Just over 60 percent of the U.S. was in some degree of drought as of May 24, 2022,
according to the U.S. Drought Monitor. What’s worse is that over half of the country reached
drought status back in the summer of 2020 and has remained there since. Given such, drought has
been cussed and discussed in depth for the past two summers, but Good Grazing Makes Cent$, a
new program by the Society for Range Management, along with the Ranchers Stewardship
Alliance, planned a unique panel discussion driven specifically by real ranchers, with real
questions, answered by real experts.
Joined live by over 85 other ranchers and range managers on June 8, “When in Drought… Real Talk with Ranchers” was streamed on Facebook and YouTube. The live discussion covered planning for drought, marketing cattle during drought, managing grass through drought, and more.
The panel was moderated by Dave Voth, a ranch manager in Nevada, who experienced firsthand
the tough decisions drought brings to an operation last summer.
“This is the year that I’ve learned probably as much as I’m ever going to learn about drought,” Voth
said late last summer. “I’ve learned all the things I should have done and wish I would have
planned out better. Going through the steps of planning for drought and trying to maintain that
upper hand both with your grass and your marketability of your calves every year starts in the year
While much of the U.S. is in the midst of drought right now, there is still value in planning ahead
and resources to help make the best decisions for your operation in the months ahead.
Panelist ShayLe Stewart, DTN Livestock Market Analyst and founder of Cattle Market News, helped viewers understand the many dynamics impacting the cattle markets and how to take these
into consideration when making challenging marketing decisions during drought.
Grace Woodmansee, Livestock and Natural Resources Advisor at UC Cooperative Extension,
Siskiyou County, further explained the “Drought Decision Support Tool” and how both planning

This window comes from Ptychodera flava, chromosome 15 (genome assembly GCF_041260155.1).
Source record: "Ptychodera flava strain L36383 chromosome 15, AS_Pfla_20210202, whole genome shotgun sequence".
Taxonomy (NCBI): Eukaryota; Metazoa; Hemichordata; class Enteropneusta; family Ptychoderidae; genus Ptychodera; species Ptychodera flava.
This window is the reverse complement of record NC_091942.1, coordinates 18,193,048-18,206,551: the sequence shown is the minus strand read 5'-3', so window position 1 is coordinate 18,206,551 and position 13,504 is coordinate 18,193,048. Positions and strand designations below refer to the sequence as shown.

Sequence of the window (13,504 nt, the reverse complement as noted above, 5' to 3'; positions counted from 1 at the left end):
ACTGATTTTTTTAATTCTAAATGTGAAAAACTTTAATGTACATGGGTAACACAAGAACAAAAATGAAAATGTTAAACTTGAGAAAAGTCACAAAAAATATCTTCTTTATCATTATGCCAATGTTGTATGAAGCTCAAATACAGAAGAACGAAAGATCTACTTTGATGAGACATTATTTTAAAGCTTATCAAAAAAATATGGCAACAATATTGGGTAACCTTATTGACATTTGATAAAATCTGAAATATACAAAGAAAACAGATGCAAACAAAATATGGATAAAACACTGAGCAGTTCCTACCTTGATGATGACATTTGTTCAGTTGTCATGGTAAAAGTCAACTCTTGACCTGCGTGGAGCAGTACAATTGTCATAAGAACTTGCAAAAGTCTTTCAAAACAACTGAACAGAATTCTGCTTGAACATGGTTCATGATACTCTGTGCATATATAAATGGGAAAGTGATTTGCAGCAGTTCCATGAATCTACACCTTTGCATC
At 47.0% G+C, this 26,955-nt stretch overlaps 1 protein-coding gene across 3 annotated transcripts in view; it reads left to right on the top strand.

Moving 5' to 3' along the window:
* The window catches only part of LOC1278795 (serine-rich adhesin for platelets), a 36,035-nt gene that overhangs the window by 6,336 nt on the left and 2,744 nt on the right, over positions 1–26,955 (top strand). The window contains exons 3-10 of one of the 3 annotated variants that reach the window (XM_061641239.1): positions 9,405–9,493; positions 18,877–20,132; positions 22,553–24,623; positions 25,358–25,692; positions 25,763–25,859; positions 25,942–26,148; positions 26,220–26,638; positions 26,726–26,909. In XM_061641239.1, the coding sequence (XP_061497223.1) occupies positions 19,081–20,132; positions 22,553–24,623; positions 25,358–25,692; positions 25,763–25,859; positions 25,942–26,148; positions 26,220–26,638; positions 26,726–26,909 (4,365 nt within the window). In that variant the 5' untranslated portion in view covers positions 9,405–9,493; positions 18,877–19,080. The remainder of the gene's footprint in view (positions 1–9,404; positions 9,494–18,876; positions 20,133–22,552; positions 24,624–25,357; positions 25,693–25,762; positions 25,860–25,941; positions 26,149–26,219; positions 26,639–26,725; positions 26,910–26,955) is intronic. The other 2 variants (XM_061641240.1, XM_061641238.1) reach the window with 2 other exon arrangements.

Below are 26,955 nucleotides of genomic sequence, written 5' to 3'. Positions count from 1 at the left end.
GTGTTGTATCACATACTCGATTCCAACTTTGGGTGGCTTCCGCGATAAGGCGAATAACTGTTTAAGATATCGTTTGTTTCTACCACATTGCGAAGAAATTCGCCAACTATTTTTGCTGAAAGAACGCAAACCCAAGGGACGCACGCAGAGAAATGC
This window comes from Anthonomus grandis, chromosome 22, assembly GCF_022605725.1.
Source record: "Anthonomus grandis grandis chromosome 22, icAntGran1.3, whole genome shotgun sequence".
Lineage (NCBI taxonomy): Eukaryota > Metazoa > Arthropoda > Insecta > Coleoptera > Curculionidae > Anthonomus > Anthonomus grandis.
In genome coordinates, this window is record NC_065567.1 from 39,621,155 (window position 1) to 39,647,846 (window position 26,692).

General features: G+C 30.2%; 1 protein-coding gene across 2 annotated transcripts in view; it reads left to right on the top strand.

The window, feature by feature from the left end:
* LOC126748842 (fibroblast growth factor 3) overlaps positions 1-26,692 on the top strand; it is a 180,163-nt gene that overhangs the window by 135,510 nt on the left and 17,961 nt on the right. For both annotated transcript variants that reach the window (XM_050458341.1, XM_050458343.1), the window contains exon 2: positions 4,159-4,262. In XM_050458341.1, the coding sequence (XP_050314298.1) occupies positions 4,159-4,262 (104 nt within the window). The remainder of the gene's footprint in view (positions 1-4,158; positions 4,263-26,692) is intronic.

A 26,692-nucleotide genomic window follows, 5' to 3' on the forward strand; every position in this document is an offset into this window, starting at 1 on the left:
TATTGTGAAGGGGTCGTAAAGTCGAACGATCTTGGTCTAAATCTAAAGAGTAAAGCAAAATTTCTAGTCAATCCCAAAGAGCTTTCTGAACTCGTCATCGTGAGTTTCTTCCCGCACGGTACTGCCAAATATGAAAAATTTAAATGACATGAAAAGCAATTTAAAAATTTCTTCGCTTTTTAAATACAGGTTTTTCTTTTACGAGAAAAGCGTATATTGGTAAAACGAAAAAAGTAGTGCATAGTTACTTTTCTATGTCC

ahead while practicing flexibility during drought can help avoid sunken costs.
Ranchers Stewardship Alliance (RSA) Conservation Coordinator Martin Townsend added
perspective on best management practices for range conservation and further explained the 15-step
drought plan RSA member Dale Veseth of Malta, Montana, created and recently implemented
during last summer’s drought.
The event was focused on real conversation, so panelists briefly presented, leaving plenty of time
for live questions and answers which were submitted by commenting during the
The recording of the livestream can be found at the Good Grazing Makes Cent$ Youtube Channel and directly at: https://www.youtube.com/watch?v=WagKfZh04h8&t=2418s.
Good Grazing Makes Cent$ was launched by the Society for Range Management in January 2022 to
provide practical, applicable, and economically feasible range management solutions which can
ultimately improve productivity of the land and the bottom dollar of the ranch through
conversation and collaboration between range scientists and ranchers. Membership is $75 per year
or $50 to individuals that are members of participating livestock associations. Learn more about it
Ranchers Stewardship Alliance is a nonprofit based in Malta, Montana, with the mission to
promote the ecological, social, and economic conditions that will sustain the biodiversity and
integrity of America’s northern mixed-grass prairie for present and future generations. Learn
more about it at ranchstewards.org.